Vyndaqel (tafamidis) is an investigational treatment being developed by Pfizer for familial amyloid polyneuropathy (FAP). It has been approved for marketing as an oral treatment for FAP in Europe since 2011, but is still under investigation in the U.S. It also is being investigated as a therapy for TTR cardiac amyloidosis.
How Vyndaqel works
FAP is an inherited condition caused by a mutation, or defect, in the transthyretin (TTR) gene, which produces transthyretin, a protein that is involved in transporting hormones and vitamins around the body. Normally four transthyretin proteins bind together to form a functioning protein complex. The mutation causes transthyretin to become unstable, resulting in it being broken down into fibrous proteins called amyloid, which build up as clumps in various organs and disrupt normal functions. These amyloid deposits commonly form around nerve cells, preventing normal signal transmission, and can lead to neurodegeneration, or nerve cell death.
Vyndaqel acts as a transthyretin stabilizer. By attaching to the unstable transthyretin, Vyndaqel prevents the protein from breaking down as easily. This should stop the excess buildup of amyloids, reduce nerve cell damage and slow the progression of the disease. However, Vyndaqel cannot reverse nerve damage already caused by the amyloid deposits or remove the deposits that already are present.
Vyndaqel in clinical trials
The pivotal study leading to the European Commission approving Vyndaqel was a double-blind, randomized, multicenter, placebo-controlled Phase 2/3 clinical trial (NCT00409175) called Fx-005, which compared the effect of Vyndaqel taken once daily to that of placebo in 128 people with FAP. Patients enrolled in the trial primarily had a particular type of mutation (called V30M) in the TTR gene. The trial took place at locations in the U.S, South America, and Europe. The results, published in the journal, Neurology, suggested that while there was no significant improvement in neurological function between patients in the Vyndaqel and the placebo-treated groups, there was significant evidence to suggest that Vyndaqel could slow the progression of neurological damage. Furthermore, TTR protein was successfully stabilized in 98 percent of Vyndaqel-treated patients, compared to none in the placebo group.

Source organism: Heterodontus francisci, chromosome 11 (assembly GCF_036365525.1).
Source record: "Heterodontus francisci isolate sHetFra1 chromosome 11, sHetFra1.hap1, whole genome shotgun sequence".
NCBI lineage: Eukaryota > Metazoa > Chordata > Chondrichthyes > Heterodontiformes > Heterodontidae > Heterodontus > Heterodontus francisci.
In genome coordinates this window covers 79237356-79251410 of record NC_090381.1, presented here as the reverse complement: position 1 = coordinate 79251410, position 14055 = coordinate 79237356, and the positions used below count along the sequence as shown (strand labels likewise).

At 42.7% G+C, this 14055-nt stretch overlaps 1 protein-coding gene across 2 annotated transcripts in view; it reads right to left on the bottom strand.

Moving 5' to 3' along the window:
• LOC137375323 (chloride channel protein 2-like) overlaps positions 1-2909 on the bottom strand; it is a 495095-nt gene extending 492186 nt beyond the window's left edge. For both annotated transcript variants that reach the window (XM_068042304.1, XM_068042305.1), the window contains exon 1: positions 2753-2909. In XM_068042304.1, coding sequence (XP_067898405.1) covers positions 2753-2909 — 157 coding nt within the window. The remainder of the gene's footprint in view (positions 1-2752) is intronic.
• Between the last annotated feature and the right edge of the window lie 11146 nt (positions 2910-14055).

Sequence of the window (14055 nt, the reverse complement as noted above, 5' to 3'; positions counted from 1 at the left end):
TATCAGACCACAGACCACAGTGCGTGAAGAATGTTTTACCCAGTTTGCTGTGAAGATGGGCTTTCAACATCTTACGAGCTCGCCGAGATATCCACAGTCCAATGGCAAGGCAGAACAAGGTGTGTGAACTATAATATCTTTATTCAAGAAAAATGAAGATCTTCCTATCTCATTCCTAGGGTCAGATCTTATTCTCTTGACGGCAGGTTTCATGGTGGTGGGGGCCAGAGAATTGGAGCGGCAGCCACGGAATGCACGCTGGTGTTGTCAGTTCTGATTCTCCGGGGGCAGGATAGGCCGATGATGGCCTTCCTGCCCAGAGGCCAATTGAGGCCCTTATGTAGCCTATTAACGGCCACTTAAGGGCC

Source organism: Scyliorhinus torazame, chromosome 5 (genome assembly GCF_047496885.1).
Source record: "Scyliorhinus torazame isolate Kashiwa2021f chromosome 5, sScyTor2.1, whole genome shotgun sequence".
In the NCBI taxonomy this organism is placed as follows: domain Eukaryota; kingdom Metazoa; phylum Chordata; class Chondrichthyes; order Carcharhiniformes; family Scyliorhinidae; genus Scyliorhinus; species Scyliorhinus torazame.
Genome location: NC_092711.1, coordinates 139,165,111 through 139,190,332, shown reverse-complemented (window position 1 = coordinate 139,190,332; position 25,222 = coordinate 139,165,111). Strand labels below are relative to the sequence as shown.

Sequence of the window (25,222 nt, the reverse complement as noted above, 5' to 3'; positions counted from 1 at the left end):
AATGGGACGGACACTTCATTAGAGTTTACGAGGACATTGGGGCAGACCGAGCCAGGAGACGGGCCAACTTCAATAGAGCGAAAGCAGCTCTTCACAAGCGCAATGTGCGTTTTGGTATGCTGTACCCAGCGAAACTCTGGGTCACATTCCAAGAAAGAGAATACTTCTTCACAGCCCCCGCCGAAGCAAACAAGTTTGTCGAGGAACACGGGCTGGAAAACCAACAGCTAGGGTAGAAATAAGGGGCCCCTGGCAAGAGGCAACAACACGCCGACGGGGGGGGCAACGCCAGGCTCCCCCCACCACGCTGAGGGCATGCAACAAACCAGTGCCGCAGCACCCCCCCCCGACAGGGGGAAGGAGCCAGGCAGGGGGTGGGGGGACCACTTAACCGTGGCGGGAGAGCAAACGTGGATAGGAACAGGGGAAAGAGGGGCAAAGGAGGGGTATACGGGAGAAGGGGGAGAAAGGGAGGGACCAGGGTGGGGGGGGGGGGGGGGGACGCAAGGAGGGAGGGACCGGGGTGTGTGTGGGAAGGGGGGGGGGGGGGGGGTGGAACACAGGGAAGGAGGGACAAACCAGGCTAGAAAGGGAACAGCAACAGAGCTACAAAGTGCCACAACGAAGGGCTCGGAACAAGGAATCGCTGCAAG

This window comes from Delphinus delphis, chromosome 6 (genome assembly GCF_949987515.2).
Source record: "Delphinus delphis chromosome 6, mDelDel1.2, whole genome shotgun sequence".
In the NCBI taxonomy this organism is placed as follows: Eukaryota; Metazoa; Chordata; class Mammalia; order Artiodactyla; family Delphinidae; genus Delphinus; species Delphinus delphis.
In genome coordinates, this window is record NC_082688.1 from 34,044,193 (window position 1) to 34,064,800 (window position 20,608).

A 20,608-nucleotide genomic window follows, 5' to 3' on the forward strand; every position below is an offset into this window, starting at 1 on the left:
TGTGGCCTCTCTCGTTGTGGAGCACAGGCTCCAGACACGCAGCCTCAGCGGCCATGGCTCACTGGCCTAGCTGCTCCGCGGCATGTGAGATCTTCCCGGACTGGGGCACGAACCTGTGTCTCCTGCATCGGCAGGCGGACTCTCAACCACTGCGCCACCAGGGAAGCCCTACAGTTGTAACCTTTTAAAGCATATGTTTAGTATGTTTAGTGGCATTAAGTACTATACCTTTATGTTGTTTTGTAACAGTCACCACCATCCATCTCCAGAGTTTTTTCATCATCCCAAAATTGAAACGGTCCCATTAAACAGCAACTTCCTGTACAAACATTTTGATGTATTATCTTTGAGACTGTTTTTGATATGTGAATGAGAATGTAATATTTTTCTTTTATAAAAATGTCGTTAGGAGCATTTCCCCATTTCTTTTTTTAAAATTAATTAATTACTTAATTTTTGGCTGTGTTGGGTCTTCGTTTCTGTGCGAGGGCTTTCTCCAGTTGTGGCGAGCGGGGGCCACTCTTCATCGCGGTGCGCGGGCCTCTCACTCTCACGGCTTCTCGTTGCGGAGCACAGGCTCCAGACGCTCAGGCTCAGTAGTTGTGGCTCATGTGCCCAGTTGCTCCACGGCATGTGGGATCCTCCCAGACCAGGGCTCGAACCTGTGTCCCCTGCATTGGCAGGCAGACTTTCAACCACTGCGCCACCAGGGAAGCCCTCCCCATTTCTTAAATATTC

An extension study of the Fx-005 study, called Fx-006 (NCT00791492), enrolled 86 participants from the first study to identify the long-term safety of the treatment and to assess the ongoing benefit of Vyndaqel. Patients who chose to enroll in the trial continued taking Vyndaqel, or switched to Vyndaqel from placebo immediately after the end of the first trial, for 12 more months. The results, published in the Journal of Neurology, demonstrated that Vyndaqel could slow disease progression in patients for at least 30 months. Disease progression in patients who switched from placebo to Vyndaqel was reduced, but to a lesser degree than if the treatment was started earlier. Both trials suggested that Vyndaqel was safe, and no patients discontinued treatment due to side effects.
A Phase 2 trial (NCT00630864) called FX1A-201 that enrolled 21 FAP patients with different mutations (other than V30M), also has been completed. The results, published in the Journal of Cardiovascular Translational Research, suggested that Vyndaqel successfully stabilized TTR protein with eight different mutations in 100 percent of patients by six months of treatment.
A second Phase 3 long-term extension study (NCT00925002), which enrolled patients who have completed Fx-006 or FX1A-201 is ongoing. The trial aims to monitor 93 patients on Vyndaqel for up to 10 years.
Combined results from these trials have been published in the scientific journal Amyloid and suggest that Vyndaqel can sustain a reduction in disease progression for up to 5.5 years if treatment is started early.
The most common adverse reactions caused by the treatment include diarrhea, upper abdominal pain (stomach ache), urinary tract infection, and vaginal infection.
Vyndaqel was first approved in 2011 in the European Union for the treatment of FAP in people with early-stage symptomatic polyneuropathy to delay peripheral neurologic impairment.
The U.S. Food and Drug Administration (FDA) has not approved Vyndaqel for the treatment of FAP. In the complete response letter issued to Pfizer in June 2012, the FDA requested further efficacy studies before approval could be granted.
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